Brentwood Agreement Act

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Bretton Woods planners set up a system of rules, institutions and procedures to regulate the international monetary system and created the International Bank for Reconstruction and Development (IBRD) (now one of the five World Bank Group institutions) and the International Monetary Fund (IMF). These organizations were put into service in 1946 after the ratification of the agreement by a sufficient number of countries. As part of the agreement, countries promised that their central banks would maintain fixed exchange rates between their currencies and the dollar. If a country`s monetary value became too low against the dollar, the bank would buy its currency back on the foreign exchange markets. Two world wars had destroyed the country`s main industries, which paid for the import of half of the food and almost all of their raw materials, except coal. The British had no choice but to ask for help. In 1945, the United States agreed on a $3.8 billion loan. In exchange, tired British officials promised to negotiate the deal. Despite its name, the World Bank has not been (and is) not the central bank of the world. At the time of the Bretton Woods agreement, the World Bank was created to lend to European countries devastated by the Second World War.

The World Bank`s focus has shifted to lending to economic development projects in emerging countries. The agreement did not put in place provisions to create international reserves. It expected that a new gold production would suffice. In the event of a structural imbalance, it expected national solutions, such as adjusting monetary value or improving a country`s competitive position by other means. However, the IMF had few resources to promote such national solutions. 730 delegates from the 44 Allied nations gathered at the Mount Washington Hotel in Bretton Woods, New Hampshire, USA, for the United Nations Monetary and Financial Conference, also known as the Bretton Woods Conference. Delegates deliberated from July 1 to 22, 1944 and signed the Bretton Woods Agreement on the last day. Through the establishment of a system of rules, institutions and procedures for regulating the international monetary system, these agreements created the IMF and the International Bank for Reconstruction and Development (IBRD), now part of the World Bank Group. The United States, which controlled two-thirds of the world`s gold, insisted that the Bretton Woods system was based on both gold and the U.S. dollar.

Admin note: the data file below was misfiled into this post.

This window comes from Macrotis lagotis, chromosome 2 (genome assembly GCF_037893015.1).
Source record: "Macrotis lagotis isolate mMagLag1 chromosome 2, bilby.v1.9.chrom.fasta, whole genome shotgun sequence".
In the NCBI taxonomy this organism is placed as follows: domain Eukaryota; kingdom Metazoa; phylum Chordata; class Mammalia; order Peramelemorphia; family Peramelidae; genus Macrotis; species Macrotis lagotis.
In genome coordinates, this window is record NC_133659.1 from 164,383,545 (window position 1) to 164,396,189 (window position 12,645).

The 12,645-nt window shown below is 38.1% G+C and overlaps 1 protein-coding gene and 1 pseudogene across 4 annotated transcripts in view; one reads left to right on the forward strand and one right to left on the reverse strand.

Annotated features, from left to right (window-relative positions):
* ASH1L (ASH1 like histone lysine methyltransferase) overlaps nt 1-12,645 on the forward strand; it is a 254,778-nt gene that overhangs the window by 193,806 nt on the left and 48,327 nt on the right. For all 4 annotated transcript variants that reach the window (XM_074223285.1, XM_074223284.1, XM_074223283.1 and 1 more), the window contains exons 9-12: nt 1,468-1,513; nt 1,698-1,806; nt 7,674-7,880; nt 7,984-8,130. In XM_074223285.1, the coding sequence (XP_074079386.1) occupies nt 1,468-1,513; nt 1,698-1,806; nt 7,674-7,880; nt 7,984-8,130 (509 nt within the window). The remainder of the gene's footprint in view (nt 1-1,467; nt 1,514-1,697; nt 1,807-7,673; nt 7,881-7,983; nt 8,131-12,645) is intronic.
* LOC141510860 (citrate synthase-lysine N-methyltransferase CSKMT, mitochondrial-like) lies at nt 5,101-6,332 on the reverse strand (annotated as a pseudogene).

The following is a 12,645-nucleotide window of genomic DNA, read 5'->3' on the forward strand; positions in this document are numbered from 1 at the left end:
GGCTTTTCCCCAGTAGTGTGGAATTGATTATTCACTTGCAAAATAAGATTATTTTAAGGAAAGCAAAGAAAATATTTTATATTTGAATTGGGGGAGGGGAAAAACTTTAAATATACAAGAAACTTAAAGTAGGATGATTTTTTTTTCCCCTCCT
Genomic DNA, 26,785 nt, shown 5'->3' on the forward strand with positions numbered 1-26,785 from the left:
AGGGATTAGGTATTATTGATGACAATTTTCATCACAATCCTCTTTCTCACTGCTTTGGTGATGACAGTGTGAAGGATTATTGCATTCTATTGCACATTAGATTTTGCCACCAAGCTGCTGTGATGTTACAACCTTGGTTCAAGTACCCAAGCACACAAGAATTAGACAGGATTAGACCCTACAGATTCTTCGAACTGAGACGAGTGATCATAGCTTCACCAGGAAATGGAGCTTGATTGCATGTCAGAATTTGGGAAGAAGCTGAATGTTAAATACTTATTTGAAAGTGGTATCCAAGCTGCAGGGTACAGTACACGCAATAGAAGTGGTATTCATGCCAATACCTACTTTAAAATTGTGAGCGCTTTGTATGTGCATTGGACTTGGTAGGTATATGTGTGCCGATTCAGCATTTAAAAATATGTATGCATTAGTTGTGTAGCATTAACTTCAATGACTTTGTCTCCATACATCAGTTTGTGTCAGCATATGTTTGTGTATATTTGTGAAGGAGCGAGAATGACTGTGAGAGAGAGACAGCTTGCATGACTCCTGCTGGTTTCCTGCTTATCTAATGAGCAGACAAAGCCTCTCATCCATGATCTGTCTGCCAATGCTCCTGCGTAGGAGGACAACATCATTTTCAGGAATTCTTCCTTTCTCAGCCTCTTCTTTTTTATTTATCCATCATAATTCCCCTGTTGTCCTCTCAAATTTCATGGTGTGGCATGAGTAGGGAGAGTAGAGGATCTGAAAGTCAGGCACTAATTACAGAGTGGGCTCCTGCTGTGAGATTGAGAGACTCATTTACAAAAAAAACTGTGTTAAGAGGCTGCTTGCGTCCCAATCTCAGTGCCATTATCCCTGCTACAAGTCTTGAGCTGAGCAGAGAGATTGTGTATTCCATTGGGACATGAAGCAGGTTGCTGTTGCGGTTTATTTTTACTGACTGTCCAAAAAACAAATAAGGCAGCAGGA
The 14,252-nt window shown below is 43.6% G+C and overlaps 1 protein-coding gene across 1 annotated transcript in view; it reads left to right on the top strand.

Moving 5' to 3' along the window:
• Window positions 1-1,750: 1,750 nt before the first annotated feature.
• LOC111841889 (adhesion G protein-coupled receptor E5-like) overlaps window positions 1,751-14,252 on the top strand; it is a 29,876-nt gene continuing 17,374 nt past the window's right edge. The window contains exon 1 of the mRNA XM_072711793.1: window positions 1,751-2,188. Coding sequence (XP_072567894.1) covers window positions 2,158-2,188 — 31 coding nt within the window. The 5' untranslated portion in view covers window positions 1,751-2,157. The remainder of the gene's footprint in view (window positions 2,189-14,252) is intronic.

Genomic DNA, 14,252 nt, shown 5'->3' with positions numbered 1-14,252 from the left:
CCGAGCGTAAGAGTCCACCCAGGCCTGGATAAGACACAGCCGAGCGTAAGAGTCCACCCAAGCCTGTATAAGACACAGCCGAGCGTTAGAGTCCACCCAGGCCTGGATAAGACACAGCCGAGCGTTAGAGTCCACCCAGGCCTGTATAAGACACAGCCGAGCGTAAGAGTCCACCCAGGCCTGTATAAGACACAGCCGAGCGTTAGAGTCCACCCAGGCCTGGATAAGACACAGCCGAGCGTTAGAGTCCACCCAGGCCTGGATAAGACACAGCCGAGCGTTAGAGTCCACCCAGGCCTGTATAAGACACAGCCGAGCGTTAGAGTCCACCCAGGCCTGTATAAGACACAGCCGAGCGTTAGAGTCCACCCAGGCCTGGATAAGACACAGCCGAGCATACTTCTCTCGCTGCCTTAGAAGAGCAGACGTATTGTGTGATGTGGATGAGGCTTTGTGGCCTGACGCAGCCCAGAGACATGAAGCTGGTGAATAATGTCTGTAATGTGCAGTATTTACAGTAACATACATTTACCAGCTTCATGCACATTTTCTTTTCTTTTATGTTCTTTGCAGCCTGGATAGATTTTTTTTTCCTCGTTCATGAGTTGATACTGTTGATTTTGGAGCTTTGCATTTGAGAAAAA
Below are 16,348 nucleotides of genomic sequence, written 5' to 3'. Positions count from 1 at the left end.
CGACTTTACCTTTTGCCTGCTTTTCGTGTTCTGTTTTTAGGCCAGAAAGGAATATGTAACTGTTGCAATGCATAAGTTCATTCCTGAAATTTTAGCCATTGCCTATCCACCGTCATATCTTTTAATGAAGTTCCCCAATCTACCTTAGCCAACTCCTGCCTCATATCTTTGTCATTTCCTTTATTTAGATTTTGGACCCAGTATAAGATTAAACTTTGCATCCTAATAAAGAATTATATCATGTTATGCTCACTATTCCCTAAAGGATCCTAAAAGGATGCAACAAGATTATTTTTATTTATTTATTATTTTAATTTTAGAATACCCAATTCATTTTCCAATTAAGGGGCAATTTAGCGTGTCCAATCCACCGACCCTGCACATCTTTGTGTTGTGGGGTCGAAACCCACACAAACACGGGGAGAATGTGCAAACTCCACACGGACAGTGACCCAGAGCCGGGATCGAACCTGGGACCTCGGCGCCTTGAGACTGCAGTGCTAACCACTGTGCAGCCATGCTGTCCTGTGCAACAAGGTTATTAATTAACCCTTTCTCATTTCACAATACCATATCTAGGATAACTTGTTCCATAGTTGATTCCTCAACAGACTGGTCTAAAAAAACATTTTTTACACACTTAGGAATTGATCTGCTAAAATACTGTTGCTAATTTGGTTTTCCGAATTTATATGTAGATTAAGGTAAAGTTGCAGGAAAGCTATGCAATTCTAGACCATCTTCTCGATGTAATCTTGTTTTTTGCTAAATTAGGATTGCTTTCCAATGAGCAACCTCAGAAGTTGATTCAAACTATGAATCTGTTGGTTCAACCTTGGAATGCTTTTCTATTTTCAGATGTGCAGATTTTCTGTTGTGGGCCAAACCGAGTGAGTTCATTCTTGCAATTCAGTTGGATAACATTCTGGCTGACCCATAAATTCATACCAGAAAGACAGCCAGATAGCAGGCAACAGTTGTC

Soviet representatives attended the conference, but then refused to ratify the final agreements and claimed that the institutions they had created were “branches of Wall Street.” [1] These organizations were commissioned in 1945 after the agreement was ratified by a sufficient number of countries. The agreement did not promote the discipline of the Federal Reserve or the U.S. government.